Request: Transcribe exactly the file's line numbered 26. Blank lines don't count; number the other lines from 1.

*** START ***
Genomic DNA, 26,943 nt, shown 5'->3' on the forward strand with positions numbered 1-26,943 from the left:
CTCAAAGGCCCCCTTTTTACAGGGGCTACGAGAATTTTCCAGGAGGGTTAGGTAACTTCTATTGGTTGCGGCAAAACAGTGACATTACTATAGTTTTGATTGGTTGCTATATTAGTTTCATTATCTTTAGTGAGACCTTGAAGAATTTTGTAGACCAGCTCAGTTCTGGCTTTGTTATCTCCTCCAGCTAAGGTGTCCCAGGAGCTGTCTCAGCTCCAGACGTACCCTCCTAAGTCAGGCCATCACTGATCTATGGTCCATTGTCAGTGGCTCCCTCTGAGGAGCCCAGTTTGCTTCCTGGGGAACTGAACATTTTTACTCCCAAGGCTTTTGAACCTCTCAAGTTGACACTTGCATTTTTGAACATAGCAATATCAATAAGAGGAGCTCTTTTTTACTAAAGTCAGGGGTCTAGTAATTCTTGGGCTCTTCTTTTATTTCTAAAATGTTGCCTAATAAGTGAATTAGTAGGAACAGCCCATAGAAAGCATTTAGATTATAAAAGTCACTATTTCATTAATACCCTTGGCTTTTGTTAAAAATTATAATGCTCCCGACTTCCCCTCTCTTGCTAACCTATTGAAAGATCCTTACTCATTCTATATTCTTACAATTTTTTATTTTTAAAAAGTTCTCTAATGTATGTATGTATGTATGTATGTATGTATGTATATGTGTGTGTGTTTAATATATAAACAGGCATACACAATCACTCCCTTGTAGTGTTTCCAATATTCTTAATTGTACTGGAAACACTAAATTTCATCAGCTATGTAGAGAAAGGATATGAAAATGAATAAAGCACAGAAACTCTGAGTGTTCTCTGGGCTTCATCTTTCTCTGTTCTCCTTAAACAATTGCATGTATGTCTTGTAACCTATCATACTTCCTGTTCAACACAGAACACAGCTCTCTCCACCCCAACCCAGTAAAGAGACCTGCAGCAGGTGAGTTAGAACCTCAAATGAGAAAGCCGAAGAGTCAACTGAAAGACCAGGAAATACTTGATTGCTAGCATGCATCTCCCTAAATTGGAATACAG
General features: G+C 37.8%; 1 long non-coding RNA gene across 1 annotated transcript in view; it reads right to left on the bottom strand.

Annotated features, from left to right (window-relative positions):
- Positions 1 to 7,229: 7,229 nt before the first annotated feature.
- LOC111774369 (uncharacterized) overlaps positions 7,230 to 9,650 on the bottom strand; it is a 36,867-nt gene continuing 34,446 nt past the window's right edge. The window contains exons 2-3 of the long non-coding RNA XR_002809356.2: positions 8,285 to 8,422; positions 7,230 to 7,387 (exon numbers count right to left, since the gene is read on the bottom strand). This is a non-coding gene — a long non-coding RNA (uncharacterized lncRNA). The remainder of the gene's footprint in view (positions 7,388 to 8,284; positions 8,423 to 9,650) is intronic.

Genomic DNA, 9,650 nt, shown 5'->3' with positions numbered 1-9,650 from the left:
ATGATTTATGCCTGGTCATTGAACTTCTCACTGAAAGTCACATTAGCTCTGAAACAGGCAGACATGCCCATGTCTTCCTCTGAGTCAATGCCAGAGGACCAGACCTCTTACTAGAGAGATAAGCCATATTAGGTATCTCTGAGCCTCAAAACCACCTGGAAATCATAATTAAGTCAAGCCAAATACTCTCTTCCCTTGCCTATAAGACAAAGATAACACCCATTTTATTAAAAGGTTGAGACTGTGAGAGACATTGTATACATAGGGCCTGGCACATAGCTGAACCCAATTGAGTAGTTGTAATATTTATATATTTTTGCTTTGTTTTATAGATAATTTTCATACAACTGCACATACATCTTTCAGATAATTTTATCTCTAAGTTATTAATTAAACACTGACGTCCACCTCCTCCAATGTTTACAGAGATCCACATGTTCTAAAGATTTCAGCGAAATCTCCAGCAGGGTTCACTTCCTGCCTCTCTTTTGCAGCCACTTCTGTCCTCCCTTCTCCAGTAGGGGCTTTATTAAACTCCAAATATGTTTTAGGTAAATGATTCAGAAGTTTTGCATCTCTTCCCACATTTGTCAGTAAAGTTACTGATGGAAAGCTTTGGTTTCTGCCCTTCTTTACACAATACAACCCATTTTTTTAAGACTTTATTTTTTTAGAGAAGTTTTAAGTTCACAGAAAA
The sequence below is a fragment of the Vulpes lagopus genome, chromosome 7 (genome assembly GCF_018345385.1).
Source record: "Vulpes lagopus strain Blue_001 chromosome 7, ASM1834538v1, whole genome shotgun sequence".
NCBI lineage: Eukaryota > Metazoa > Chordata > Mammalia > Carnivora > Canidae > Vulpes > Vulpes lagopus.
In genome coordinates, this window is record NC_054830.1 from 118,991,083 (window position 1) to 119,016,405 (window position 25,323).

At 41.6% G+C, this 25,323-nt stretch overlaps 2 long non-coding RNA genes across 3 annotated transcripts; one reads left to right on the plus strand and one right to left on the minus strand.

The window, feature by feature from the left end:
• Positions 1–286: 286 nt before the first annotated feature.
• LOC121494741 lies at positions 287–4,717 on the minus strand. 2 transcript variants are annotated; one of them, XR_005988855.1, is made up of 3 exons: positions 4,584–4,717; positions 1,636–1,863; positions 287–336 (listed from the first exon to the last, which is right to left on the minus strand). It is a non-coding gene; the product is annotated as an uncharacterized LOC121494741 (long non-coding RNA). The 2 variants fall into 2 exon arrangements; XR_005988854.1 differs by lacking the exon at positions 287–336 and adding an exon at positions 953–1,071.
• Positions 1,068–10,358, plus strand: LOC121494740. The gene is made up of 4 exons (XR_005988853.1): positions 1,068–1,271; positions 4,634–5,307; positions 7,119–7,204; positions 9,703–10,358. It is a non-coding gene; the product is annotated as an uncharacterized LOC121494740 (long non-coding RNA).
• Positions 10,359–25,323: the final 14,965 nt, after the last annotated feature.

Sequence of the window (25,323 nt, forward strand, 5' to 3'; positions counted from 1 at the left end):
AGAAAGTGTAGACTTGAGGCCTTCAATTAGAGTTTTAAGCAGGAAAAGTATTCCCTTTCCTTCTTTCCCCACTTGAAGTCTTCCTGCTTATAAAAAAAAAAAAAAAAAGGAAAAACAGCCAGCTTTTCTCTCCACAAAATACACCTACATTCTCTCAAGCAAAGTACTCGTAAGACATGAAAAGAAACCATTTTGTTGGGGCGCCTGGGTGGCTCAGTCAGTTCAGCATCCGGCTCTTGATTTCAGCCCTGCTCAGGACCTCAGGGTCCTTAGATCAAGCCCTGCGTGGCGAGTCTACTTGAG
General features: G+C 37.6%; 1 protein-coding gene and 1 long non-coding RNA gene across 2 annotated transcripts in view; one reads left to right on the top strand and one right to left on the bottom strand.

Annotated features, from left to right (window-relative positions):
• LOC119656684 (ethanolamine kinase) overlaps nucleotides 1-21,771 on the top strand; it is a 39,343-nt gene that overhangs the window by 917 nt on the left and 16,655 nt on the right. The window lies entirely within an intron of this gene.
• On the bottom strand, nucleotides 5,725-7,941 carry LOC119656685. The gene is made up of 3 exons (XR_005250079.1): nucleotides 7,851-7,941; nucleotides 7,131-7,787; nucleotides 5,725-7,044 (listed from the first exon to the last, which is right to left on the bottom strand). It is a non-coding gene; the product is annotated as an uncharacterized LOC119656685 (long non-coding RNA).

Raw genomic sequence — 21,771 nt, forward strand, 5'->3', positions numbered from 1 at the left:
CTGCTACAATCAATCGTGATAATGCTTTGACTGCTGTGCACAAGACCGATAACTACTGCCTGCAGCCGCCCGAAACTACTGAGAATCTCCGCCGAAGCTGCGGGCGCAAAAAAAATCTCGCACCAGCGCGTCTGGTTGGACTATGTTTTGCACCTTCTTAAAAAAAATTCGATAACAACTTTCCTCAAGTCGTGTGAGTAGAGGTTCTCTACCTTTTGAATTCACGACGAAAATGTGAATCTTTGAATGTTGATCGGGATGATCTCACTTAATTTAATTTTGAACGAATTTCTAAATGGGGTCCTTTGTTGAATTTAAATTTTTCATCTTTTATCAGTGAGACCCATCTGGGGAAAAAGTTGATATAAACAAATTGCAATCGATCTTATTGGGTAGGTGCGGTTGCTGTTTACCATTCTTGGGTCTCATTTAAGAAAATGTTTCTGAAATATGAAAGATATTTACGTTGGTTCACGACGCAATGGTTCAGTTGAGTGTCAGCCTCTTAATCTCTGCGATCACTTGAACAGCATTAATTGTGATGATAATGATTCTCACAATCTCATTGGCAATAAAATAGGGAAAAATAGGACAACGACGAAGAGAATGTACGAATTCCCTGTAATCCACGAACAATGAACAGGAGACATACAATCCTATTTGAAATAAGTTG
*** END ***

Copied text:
CTGCTACAATCAATCGTGATAATGCTTTGACTGCTGTGCACAAGACCGATAACTACTGCCTGCAGCCGCCCGAAACTACTGAGAATCTCCGCCGAAGCTGCGGGCGCAAAAAAAATCTCGCACCAGCGCGTCTGGTTGGACTATGTTTTGCACCTTCTTAAAAAAAATTCGATAACAACTTTCCTCAAGTCGTGTGAGTAGAGGTTCTCTACCTTTTGAATTCACGACGAAAATGTGAATCTTTGAATGTTGATCGGGATGATCTCACTTAATTTAATTTTGAACGAATTTCTAAATGGGGTCCTTTGTTGAATTTAAATTTTTCATCTTTTATCAGTGAGACCCATCTGGGGAAAAAGTTGATATAAACAAATTGCAATCGATCTTATTGGGTAGGTGCGGTTGCTGTTTACCATTCTTGGGTCTCATTTAAGAAAATGTTTCTGAAATATGAAAGATATTTACGTTGGTTCACGACGCAATGGTTCAGTTGAGTGTCAGCCTCTTAATCTCTGCGATCACTTGAACAGCATTAATTGTGATGATAATGATTCTCACAATCTCATTGGCAATAAAATAGGGAAAAATAGGACAACGACGAAGAGAATGTACGAATTCCCTGTAATCCACGAACAATGAACAGGAGACATACAATCCTATTTGAAATAAGTTG